The traditional distinction is between two different approaches to economics: Keynesian economics, focusing on demand; and supply-side (or neo-classical) economics, focusing on supply. Neither view is typically endorsed to the complete exclusion of the other, but most schools do tend clearly to emphasize one or the other as a theoretical foundation.
Keynesian economics focuses on aggregate demand to explain levels of unemployment and the business cycle. That is, business cycle fluctuations should be reduced through fiscal policy (the government spends more or less depending on the situation) and monetary policy. Early Keynesian macroeconomics was "activist," calling for regular use of policy to stabilize the capitalist economy, while some Keynesians called for the use of incomes policies.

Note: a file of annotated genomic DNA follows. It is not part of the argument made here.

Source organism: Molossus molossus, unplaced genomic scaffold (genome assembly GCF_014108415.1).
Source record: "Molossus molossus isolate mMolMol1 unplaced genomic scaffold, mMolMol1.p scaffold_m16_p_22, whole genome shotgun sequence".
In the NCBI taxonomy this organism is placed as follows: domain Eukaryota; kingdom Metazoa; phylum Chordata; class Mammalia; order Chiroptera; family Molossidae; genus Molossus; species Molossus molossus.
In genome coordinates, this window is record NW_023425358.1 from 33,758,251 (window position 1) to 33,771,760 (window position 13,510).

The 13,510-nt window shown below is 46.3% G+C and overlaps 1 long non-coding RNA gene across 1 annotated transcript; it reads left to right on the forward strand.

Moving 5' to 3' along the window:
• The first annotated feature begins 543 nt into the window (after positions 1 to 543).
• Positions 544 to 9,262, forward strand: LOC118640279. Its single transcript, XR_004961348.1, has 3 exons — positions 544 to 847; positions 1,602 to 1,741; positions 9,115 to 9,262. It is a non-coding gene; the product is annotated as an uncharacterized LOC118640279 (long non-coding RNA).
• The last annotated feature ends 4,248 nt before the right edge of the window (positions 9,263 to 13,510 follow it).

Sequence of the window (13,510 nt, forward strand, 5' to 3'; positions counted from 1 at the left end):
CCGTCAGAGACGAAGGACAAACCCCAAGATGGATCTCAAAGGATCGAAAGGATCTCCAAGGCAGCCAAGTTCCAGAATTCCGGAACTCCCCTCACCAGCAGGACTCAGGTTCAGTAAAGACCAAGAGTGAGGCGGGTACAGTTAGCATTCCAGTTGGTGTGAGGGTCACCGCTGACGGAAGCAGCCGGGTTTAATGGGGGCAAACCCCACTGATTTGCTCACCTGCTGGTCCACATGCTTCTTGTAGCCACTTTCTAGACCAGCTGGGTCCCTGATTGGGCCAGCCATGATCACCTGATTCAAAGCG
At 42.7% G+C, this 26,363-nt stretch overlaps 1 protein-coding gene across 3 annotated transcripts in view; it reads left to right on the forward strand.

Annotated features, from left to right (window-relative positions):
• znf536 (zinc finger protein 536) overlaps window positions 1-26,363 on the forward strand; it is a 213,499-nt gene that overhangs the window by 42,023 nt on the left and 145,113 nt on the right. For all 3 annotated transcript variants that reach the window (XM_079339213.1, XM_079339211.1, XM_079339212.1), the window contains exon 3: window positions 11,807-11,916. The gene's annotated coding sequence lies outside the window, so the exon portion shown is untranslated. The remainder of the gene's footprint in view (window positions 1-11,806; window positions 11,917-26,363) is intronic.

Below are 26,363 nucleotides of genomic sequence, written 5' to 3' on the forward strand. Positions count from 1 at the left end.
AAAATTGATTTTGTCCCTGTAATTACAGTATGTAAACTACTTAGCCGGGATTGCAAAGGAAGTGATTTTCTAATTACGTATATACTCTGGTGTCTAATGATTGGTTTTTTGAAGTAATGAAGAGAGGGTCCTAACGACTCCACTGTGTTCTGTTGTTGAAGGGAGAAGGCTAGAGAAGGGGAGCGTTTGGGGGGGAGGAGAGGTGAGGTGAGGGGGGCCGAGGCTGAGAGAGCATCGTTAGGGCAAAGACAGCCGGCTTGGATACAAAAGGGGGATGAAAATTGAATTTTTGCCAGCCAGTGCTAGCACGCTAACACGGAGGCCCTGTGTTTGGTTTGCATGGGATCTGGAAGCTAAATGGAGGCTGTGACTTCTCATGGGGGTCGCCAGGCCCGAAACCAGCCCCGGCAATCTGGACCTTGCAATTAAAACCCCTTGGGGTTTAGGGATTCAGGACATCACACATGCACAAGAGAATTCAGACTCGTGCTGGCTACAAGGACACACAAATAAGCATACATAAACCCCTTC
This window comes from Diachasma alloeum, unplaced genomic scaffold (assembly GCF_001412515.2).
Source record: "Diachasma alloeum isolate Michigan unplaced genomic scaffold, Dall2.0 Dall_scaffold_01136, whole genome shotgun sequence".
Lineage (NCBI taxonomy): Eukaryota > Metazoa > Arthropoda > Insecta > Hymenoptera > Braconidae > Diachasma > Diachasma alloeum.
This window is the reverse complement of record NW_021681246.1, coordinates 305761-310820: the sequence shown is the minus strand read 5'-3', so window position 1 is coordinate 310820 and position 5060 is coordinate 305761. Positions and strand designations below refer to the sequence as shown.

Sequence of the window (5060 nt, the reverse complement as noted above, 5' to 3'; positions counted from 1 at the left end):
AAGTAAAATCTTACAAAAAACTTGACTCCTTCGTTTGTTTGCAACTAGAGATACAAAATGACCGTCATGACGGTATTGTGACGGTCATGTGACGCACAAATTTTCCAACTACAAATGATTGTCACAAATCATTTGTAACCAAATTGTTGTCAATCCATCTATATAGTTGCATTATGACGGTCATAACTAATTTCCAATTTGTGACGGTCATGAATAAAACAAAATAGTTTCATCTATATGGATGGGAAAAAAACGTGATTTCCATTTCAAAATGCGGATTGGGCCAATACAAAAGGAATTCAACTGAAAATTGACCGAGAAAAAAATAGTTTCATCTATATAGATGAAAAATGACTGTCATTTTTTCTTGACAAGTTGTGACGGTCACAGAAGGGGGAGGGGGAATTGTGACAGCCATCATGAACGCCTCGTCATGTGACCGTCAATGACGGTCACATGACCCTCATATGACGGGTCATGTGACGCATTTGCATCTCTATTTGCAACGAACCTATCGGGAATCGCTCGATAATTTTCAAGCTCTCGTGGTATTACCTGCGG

Supply-side economics delineates quite clearly the roles of monetary policy and fiscal policy. The focus for monetary policy should be purely on the price of money as determined by the supply of money and the demand for money. It advocates a monetary policy that directly targets the value of money and does not target interest rates at all. Typically the value of money is measured by reference to gold or some other reference. The focus of fiscal policy is to raise revenue for worthy government investments with a clear recognition of the impact that taxation has on domestic trade. It places heavy emphasis on Say's law, which states that recessions do not occur because of failure in demand or lack of money. Schools
In order to try to avoid major economic shocks, such as great depression, governments make adjustments through policy changes which they hope will succeed in stabilizing the economy. Governments believe that the success of these adjustments is necessary to maintain stability and continue growth. This economic management is achieved through two types of strategies.